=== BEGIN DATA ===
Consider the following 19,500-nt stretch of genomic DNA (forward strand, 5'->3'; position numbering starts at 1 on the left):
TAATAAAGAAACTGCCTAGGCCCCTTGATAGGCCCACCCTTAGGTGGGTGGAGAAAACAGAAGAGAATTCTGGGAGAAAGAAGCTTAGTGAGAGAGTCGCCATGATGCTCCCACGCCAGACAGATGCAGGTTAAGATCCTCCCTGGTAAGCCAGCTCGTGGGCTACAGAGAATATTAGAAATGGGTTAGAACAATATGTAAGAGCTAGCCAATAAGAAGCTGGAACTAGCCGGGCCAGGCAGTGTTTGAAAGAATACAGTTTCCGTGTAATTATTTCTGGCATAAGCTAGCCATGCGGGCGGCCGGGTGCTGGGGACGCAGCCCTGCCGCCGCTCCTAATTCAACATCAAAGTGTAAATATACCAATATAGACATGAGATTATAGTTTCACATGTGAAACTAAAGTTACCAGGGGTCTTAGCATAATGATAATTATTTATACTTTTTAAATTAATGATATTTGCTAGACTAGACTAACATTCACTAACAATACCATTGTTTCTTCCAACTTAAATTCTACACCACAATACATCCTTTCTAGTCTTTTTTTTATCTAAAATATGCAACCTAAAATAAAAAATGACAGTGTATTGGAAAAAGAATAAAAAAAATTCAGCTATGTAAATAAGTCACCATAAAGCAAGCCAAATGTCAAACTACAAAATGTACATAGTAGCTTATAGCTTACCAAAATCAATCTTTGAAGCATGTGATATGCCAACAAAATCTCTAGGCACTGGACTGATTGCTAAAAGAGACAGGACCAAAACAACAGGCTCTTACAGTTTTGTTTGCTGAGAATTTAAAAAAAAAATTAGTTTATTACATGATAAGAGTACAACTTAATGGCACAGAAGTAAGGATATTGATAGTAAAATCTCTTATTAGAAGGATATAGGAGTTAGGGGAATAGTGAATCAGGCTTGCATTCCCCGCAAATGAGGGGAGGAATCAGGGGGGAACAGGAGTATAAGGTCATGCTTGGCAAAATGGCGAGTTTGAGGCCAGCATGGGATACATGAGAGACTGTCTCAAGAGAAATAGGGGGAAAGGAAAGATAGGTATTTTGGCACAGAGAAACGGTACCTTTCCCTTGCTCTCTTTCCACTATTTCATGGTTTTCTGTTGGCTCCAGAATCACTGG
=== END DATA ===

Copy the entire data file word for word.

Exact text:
Consider the following 19,500-nt stretch of genomic DNA (forward strand, 5'->3'; position numbering starts at 1 on the left):
TAATAAAGAAACTGCCTAGGCCCCTTGATAGGCCCACCCTTAGGTGGGTGGAGAAAACAGAAGAGAATTCTGGGAGAAAGAAGCTTAGTGAGAGAGTCGCCATGATGCTCCCACGCCAGACAGATGCAGGTTAAGATCCTCCCTGGTAAGCCAGCTCGTGGGCTACAGAGAATATTAGAAATGGGTTAGAACAATATGTAAGAGCTAGCCAATAAGAAGCTGGAACTAGCCGGGCCAGGCAGTGTTTGAAAGAATACAGTTTCCGTGTAATTATTTCTGGCATAAGCTAGCCATGCGGGCGGCCGGGTGCTGGGGACGCAGCCCTGCCGCCGCTCCTAATTCAACATCAAAGTGTAAATATACCAATATAGACATGAGATTATAGTTTCACATGTGAAACTAAAGTTACCAGGGGTCTTAGCATAATGATAATTATTTATACTTTTTAAATTAATGATATTTGCTAGACTAGACTAACATTCACTAACAATACCATTGTTTCTTCCAACTTAAATTCTACACCACAATACATCCTTTCTAGTCTTTTTTTTATCTAAAATATGCAACCTAAAATAAAAAATGACAGTGTATTGGAAAAAGAATAAAAAAAATTCAGCTATGTAAATAAGTCACCATAAAGCAAGCCAAATGTCAAACTACAAAATGTACATAGTAGCTTATAGCTTACCAAAATCAATCTTTGAAGCATGTGATATGCCAACAAAATCTCTAGGCACTGGACTGATTGCTAAAAGAGACAGGACCAAAACAACAGGCTCTTACAGTTTTGTTTGCTGAGAATTTAAAAAAAAAATTAGTTTATTACATGATAAGAGTACAACTTAATGGCACAGAAGTAAGGATATTGATAGTAAAATCTCTTATTAGAAGGATATAGGAGTTAGGGGAATAGTGAATCAGGCTTGCATTCCCCGCAAATGAGGGGAGGAATCAGGGGGGAACAGGAGTATAAGGTCATGCTTGGCAAAATGGCGAGTTTGAGGCCAGCATGGGATACATGAGAGACTGTCTCAAGAGAAATAGGGGGAAAGGAAAGATAGGTATTTTGGCACAGAGAAACGGTACCTTTCCCTTGCTCTCTTTCCACTATTTCATGGTTTTCTGTTGGCTCCAGAATCACTGG